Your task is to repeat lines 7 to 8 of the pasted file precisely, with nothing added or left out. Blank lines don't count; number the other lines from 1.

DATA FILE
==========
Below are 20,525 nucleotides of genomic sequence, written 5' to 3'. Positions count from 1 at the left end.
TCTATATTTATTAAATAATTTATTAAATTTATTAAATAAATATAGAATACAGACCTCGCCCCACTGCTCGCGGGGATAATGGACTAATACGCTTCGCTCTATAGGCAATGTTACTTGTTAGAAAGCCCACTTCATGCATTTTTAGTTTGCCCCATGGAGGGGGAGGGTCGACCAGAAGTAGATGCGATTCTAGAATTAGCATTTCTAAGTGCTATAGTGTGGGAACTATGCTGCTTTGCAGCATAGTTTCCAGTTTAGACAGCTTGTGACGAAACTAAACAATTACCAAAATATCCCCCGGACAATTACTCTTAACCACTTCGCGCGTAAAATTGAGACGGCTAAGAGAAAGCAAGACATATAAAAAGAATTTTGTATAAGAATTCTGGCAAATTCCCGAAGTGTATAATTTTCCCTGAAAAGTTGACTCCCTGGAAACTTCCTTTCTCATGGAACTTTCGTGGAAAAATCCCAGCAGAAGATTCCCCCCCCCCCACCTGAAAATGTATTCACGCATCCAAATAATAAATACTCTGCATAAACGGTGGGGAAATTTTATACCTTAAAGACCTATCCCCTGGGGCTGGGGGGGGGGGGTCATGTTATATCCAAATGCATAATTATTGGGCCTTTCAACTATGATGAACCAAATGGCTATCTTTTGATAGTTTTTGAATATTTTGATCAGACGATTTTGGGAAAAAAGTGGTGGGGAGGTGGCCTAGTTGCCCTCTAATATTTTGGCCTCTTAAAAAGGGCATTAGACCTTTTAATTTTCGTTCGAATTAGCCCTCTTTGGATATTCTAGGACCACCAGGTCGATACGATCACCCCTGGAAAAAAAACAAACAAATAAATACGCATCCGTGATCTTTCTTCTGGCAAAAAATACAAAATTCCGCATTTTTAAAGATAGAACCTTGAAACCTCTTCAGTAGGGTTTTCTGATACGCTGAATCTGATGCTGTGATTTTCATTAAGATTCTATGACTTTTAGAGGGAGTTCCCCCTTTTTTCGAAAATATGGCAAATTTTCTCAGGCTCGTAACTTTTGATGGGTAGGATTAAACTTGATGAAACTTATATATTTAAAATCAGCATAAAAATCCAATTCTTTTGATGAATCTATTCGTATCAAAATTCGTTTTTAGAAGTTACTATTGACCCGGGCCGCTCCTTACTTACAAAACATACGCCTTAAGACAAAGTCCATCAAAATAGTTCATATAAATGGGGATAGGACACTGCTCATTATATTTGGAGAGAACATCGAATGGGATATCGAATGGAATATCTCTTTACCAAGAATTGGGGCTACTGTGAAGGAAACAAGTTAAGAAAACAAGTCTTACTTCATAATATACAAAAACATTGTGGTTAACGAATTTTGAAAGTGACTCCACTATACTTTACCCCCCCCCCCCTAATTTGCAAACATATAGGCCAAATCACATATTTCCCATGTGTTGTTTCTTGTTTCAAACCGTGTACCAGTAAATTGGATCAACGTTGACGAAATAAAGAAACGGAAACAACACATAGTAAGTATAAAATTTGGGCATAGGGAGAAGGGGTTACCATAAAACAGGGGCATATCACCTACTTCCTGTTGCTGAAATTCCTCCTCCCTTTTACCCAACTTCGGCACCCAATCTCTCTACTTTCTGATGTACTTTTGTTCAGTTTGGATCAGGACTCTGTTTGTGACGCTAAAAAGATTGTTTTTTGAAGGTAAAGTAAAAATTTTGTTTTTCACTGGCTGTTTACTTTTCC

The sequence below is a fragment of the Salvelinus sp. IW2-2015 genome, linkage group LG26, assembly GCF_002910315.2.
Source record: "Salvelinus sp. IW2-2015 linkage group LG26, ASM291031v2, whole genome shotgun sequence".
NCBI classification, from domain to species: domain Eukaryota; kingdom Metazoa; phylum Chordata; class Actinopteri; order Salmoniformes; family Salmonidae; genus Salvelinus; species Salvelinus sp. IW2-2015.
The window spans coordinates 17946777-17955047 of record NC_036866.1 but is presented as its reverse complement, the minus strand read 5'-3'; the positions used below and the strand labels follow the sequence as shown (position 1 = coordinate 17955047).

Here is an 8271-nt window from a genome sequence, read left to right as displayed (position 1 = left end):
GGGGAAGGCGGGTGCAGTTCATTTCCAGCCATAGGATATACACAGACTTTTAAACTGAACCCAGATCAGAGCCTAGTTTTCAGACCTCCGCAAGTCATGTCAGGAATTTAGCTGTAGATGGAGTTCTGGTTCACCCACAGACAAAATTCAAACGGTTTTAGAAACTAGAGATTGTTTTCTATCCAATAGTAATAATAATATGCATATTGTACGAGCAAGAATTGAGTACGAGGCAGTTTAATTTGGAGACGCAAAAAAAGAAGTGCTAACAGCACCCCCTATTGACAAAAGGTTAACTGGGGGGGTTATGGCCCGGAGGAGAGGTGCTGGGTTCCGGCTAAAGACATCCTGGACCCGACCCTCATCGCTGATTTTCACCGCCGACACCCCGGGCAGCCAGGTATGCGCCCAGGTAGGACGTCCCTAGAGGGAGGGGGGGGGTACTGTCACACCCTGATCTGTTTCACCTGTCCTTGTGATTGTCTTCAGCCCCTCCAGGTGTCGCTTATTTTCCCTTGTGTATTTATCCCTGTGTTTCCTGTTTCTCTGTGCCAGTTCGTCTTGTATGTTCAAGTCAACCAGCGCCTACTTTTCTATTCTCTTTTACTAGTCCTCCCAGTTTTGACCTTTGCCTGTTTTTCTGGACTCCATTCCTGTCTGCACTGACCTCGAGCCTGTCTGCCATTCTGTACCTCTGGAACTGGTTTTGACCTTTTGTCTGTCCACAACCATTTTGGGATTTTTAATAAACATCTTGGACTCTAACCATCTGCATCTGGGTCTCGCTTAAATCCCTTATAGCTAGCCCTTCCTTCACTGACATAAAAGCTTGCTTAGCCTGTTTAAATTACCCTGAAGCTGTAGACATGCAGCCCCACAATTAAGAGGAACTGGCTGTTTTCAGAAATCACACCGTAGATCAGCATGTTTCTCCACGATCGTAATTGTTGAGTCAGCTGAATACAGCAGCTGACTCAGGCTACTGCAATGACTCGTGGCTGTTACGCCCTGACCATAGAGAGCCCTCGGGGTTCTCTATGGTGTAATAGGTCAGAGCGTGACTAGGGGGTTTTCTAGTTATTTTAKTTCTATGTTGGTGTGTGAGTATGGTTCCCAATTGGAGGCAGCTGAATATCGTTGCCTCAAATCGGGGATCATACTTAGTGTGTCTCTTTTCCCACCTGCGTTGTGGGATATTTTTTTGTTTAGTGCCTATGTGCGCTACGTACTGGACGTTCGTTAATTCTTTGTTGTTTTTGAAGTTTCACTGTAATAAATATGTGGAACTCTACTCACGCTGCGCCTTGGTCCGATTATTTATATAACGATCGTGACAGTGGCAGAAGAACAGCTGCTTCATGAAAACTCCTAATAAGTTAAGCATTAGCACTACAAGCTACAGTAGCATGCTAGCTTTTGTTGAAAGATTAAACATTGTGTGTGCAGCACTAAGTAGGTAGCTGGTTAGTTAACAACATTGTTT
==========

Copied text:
Here is an 8271-nt window from a genome sequence, read left to right as displayed (position 1 = left end):
GGGGAAGGCGGGTGCAGTTCATTTCCAGCCATAGGATATACACAGACTTTTAAACTGAACCCAGATCAGAGCCTAGTTTTCAGACCTCCGCAAGTCATGTCAGGAATTTAGCTGTAGATGGAGTTCTGGTTCACCCACAGACAAAATTCAAACGGTTTTAGAAACTAGAGATTGTTTTCTATCCAATAGTAATAATAATATGCATATTGTACGAGCAAGAATTGAGTACGAGGCAGTTTAATTTGGAGACGCAAAAAAAGAAGTGCTAACAGCACCCCCTATTGACAAAAGGTTAACTGGGGGGGTTATGGCCCGGAGGAGAGGTGCTGGGTTCCGGCTAAAGACATCCTGGACCCGACCCTCATCGCTGATTTTCACCGCCGACACCCCGGGCAGCCAGGTATGCGCCCAGGTAGGACGTCCCTAGAGGGAGGGGGGGGGTACTGTCACACCCTGATCTGTTTCACCTGTCCTTGTGATTGTCTTCAGCCCCTCCAGGTGTCGCTTATTTTCCCTTGTGTATTTATCCCTGTGTTTCCTGTTTCTCTGTGCCAGTTCGTCTTGTATGTTCAAGTCAACCAGCGCCTACTTTTCTATTCTCTTTTACTAGTCCTCCCAGTTTTGACCTTTGCCTGTTTTTCTGGACTCCATTCCTGTCTGCACTGACCTCGAGCCTGTCTGCCATTCTGTACCTCTGGAACTGGTTTTGACCTTTTGTCTGTCCACAACCATTTTGGGATTTTTAATAAACATCTTGGACTCTAACCATCTGCATCTGGGTCTCGCTTAAATCCCTTATAGCTAGCCCTTCCTTCACTGACATAAAAGCTTGCTTAGCCTGTTTAAATTACCCTGAAGCTGTAGACATGCAGCCCCACAATTAAGAGGAACTGGCTGTTTTCAGAAATCACACCGTAGATCAGCATGTTTCTCCACGATCGTAATTGTTGAGTCAGCTGAATACAGCAGCTGACTCAGGCTACTGCAATGACTCGTGGCTGTTACGCCCTGACCATAGAGAGCCCTCGGGGTTCTCTATGGTGTAATAGGTCAGAGCGTGACTAGGGGGTTTTCTAGTTATTTTAKTTCTATGTTGGTGTGTGAGTATGGTTCCCAATTGGAGGCAGCTGAATATCGTTGCCTCAAATCGGGGATCATACTTAGTGTGTCTCTTTTCCCACCTGCGTTGTGGGATATTTTTTTGTTTAGTGCCTATGTGCGCTACGTACTGGACGTTCGTTAATTCTTTGTTGTTTTTGAAGTTTCACTGTAATAAATATGTGGAACTCTACTCACGCTGCGCCTTGGTCCGATTATTTATATAACGATCGTGACAGTGGCAGAAGAACAGCTGCTTCATGAAAACTCCTAATAAGTTAAGCATTAGCACTACAAGCTACAGTAGCATGCTAGCTTTTGTTGAAAGATTAAACATTGTGTGTGCAGCACTAAGTAGGTAGCTGGTTAGTTAACAACATTGTTT